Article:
Tag Archives: mourning

Resting In Peace


by Lillian Csernica on July 29, 2019

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On Friday we held the memorial service for my mother at Pacific Gardens Chapel. More than a dozen people attended. Given the perils of weekend traffic during a Santa Cruz summer,  I was grateful to see so  many friends of our family make the effort to honor Mom’s memory.  This was in addition to the presence of my brother, whom I have not seen since my wedding 31 years ago this month.

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More family and friends sent flowers, among them white roses with blue hydrangea, a basket of roses the red of garnets, and one of those big sprays of spider mums and daisies and greenery. The flowers made the chapel even more beautiful, all of it centering on a photo of Mom taken from the days when she worked in music videos and as an extra in movies and TV. That photo, a cheerful headshot, let us mourners remember my mother as the person she was, the lively personality inside that body so weakened by illness.

My brother spoke about Mom making the most of every little thing they had when my brother was growing up. My husband talked about how many ways Mom expressed her creativity, through art and acting and singing and even stand-up comedy. I gave Mom credit for teaching me one of life’s most important lessons: Try everything! I’ve done my best to teach my boys do that so they don’t miss out on something they never knew they’d enjoy.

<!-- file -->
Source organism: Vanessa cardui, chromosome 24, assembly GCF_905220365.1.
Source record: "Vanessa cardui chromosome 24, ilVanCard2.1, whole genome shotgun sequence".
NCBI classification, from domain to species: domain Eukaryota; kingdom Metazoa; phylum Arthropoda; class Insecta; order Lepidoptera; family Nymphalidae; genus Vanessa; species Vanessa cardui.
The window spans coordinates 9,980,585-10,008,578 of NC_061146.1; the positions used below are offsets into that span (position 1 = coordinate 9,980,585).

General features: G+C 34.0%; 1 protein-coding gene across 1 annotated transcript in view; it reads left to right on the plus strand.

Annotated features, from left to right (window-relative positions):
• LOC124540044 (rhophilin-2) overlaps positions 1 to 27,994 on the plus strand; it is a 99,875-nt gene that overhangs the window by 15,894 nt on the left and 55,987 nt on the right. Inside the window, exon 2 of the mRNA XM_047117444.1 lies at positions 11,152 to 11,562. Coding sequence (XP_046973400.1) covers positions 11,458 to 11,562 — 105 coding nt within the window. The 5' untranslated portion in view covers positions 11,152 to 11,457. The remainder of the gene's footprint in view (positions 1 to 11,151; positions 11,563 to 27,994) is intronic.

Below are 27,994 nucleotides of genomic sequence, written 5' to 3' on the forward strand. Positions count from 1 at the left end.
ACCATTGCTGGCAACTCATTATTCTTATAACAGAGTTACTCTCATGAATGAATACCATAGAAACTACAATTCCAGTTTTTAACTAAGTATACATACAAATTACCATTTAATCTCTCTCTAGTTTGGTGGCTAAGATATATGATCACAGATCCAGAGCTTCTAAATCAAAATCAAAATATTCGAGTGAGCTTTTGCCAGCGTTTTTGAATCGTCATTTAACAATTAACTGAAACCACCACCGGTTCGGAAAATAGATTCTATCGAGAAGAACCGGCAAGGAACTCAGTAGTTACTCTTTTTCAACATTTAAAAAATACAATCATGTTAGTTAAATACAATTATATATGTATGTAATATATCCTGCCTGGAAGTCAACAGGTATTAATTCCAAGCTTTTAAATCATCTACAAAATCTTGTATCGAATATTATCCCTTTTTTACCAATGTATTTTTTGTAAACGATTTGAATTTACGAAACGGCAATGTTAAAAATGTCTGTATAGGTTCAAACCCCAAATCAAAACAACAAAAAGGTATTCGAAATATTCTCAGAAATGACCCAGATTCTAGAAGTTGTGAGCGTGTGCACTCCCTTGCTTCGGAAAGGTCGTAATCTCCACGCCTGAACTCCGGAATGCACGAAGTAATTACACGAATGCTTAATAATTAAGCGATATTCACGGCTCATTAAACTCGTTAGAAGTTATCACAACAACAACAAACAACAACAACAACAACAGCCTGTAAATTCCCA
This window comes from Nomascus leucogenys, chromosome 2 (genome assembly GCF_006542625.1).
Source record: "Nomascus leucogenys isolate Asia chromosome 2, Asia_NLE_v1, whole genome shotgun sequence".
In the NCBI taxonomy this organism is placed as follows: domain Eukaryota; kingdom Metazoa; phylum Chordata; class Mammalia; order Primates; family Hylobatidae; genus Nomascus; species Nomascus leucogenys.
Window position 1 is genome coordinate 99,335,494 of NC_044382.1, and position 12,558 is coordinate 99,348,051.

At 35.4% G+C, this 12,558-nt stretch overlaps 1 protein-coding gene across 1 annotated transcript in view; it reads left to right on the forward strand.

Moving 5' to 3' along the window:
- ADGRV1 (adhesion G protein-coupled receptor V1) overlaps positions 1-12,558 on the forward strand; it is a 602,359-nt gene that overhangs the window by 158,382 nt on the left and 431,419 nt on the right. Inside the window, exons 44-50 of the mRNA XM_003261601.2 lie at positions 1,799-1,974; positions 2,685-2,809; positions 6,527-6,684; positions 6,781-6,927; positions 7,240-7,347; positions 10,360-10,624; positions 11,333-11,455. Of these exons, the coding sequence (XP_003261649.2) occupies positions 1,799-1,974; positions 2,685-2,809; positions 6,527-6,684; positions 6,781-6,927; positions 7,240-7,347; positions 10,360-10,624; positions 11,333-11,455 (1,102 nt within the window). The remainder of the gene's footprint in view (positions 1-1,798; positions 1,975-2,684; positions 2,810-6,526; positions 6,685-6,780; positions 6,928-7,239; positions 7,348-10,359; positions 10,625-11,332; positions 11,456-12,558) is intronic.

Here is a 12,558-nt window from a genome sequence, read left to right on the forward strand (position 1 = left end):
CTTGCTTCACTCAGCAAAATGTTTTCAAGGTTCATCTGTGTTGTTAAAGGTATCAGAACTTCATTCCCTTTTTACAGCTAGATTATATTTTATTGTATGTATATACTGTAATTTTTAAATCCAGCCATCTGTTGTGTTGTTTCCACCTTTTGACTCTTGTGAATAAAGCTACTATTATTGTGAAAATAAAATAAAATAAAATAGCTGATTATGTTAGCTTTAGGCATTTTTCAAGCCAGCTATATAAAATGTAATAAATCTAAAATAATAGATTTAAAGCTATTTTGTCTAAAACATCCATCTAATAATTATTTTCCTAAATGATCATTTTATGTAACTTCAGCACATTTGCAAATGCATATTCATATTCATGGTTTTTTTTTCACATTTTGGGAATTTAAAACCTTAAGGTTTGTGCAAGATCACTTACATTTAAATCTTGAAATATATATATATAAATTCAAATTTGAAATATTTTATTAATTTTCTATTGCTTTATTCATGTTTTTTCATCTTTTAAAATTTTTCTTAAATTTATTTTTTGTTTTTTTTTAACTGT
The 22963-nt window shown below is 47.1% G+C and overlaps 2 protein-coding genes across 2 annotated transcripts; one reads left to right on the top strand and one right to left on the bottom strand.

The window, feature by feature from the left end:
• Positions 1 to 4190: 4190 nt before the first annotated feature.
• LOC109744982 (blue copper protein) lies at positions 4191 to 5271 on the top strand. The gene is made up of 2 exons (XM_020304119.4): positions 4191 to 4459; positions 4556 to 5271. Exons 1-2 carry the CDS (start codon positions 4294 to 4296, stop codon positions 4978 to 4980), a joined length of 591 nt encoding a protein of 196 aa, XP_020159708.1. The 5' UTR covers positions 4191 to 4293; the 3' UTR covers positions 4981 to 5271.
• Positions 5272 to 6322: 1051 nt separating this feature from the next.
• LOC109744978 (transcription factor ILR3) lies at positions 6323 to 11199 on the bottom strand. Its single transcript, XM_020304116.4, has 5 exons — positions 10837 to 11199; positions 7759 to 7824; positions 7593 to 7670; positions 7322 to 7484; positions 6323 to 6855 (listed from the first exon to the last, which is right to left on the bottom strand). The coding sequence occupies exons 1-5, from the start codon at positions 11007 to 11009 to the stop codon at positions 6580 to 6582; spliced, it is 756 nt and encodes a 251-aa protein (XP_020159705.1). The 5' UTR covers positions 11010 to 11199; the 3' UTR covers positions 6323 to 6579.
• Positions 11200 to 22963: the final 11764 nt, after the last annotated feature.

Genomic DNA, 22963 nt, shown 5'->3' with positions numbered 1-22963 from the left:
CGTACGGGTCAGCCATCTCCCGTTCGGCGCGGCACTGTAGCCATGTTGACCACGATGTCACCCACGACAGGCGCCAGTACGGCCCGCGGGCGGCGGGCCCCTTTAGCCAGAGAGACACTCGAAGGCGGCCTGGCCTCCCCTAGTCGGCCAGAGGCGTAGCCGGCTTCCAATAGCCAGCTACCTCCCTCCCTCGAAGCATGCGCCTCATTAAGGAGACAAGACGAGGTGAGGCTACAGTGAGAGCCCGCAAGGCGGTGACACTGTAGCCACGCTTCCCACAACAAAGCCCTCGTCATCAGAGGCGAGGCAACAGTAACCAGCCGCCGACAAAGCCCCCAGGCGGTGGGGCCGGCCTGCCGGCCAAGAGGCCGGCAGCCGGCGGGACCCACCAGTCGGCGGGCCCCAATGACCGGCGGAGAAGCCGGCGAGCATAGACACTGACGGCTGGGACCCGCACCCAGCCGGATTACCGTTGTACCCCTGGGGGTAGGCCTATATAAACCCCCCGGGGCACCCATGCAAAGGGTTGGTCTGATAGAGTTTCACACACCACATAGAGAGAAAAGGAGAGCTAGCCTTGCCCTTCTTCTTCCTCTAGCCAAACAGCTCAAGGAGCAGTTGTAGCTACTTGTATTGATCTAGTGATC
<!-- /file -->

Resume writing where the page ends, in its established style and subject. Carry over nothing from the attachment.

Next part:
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These last few months of Mom’s life have been so hard. Now she’s in a better place, free of the body that kept breaking down and causing her so much pain. Mom can rest in peace, knowing how much we all loved her.

Yesterday I sat in my favorite coffeehouse and wrote for close to an hour. Then I switched notebooks and went on writing about something else entirely. I haven’t done that much writing in a single sitting in far too long.

It’s time for me to get some rest too, then go on living the life my mother encouraged me to live.

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Filed under artists, creativity, Family, family tradition, hospital, mother, parenting, special education, worry, Writing

Racing the Wind


by Lillian Csernica on November 4, 2014

 

“Don’t be afraid of opposition; remember, a kite rises against the wind.” — a fortune cookie

Life just seems to get harder, doesn’t it? Just when you think you’ve sorted out one mess, you turn around and see another one ready and waiting. Anybody who’s spent time around little kids knows how this works. No sooner do you get the bedroom tidied up than the little terrors have trashed the living room. Once John was able to walk, we called him “Hurricane John-John.” He had a thing about tabletops. Whatever might be on top of them, whether they were end tables or night stands or the dinner table itself, he would sweep it clear. Lucky for us, this developed a bit at a time, so when he got to the point of clearing the table in one go, we could stay one step ahead and keep anything breakable out of his path. With John, no sooner did we figure out and learn to cope with one behavior pattern than he’d abandon that in favor of something else, like his fascination with water. The winds kept changing, making our kite swoop and dive at times. Adjusting our approach to John’s needs meant making our kite ride those changing winds and keep on rising.